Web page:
Pitchers should get out of the infield on all possible plays at the plate. Otherwise they are clogging things up. Teach them to go where they are supposed to go. Proper back ups by the pitching staff will save you a run or two in the course of a season. These are some more of the ‘little things’ that win close games.
Several years ago, the Little League World Series ended when the pitcher cut a throw to the plate from the left fielder while standing 10 feet IN FRONT OF THE CATCHER. Under pressure, a pitcher (and all players) will instinctively do what they have practiced.
Little League coaches, have your pitchers go the correct position after a base hit with a runner on second. I know many coaches use their pitchers as the cut-off, but that’s not the correct way to teach the game. Forget the fact that most Little League pitchers are the best athletes on the field. Teach them the game the way it is supposed to be played and get your other players involved.
We have seen numerous high school pitchers seal their fate by failing to instinctively perform their defensive responsibilities. On the high school level freshman and sophomore pitchers are compared to junior and seniors for “projectability”. Many times a coach will take a young pitcher with below average arm strength if he comes across as smart and coachable. Instinctively performing his defensive duties is his best way to portray this. In fact there are many junior and seniors that don’t always perform these instinctively.
Tim recalls one scrimmage in particular where a good pitcher was the last player cut from the varsity one spring. It was a varsity scrimmage and he had pitched relatively well until a ground ball was hit in the hole between a diving 1b and a diving 2b. The 2b made a spectacular play but there was no one covering the bag. You guessed it. The pitcher was still standing on the mound. He instantly knew better, but unfortunately he had not practiced this enough to where it was instinctive. He sealed his fate right then. He showed everyone that he was not ready. His natural ability was not able to overcome his lack of knowledge/instinct. He was sent down the next day. (What an honor it would have been to be the only freshman selected for the varsity that year.)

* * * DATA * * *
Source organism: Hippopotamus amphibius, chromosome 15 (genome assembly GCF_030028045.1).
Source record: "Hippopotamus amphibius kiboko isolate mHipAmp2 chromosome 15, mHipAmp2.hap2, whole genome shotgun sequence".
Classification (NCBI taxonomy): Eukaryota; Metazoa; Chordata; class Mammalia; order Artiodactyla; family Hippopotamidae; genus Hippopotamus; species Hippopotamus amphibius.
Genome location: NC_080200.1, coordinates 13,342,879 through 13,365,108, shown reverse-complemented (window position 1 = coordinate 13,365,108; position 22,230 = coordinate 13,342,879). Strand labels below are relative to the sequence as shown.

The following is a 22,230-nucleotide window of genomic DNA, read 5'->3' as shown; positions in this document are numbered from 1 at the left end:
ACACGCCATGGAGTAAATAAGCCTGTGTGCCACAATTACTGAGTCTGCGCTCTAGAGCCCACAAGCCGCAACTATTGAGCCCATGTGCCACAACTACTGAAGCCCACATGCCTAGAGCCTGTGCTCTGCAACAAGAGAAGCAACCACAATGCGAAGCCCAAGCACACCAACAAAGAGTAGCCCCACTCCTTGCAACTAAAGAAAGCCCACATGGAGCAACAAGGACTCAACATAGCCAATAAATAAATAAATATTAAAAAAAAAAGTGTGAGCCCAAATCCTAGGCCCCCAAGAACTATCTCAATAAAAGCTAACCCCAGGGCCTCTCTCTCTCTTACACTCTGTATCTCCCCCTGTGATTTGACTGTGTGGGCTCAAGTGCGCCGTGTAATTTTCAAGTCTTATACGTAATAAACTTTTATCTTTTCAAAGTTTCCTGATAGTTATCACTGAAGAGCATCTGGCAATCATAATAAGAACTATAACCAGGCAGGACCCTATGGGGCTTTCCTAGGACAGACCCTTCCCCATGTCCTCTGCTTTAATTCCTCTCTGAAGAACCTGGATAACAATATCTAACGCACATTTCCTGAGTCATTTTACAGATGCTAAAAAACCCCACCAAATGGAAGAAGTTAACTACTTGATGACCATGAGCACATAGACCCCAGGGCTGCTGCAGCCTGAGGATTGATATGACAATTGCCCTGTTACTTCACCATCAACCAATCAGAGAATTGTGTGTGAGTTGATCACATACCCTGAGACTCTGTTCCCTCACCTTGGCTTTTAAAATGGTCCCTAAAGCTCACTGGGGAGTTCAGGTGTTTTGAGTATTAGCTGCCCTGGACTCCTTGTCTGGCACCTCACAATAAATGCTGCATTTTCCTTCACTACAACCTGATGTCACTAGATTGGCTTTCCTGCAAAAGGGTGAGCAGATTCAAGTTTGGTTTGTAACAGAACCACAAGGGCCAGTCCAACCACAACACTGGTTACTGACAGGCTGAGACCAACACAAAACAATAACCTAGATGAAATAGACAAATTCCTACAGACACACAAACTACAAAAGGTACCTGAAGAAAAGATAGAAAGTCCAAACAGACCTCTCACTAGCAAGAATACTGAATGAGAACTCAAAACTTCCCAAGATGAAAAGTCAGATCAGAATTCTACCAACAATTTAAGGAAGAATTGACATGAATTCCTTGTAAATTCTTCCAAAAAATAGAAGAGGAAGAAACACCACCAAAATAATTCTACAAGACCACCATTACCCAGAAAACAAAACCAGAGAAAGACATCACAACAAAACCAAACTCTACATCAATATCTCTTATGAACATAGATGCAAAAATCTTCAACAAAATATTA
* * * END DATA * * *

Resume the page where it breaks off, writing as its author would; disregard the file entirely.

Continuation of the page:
Another example was a senior pitcher that had pitched well for 5 innings in a big game (scouts and college recruiters in attendance). He walked the lead off batter to start off the 6th inning. The runner took third base on a perfectly executed hit and run. The left fielder preceded to short hop the third baseman with his throw and the ball bounced toward the dugout.
This is when the pitcher broke from the mound. Unfortunately this was too late. He hustled and even dove as the ball barely rolled across the edge of the dugout but the umpire yelled “dead ball” and awarded the runner home. The pitcher never recovered and could not finish the game. This pitcher was a great athlete (3 sport letterman) but unfortunately he was never taught all of the “little things” in youth ball, so they would be instinctive years later. He had the ability but, never pitched past high school.
These skills are just as important as proper throwing mechanics and pick off moves. They define a total pitcher.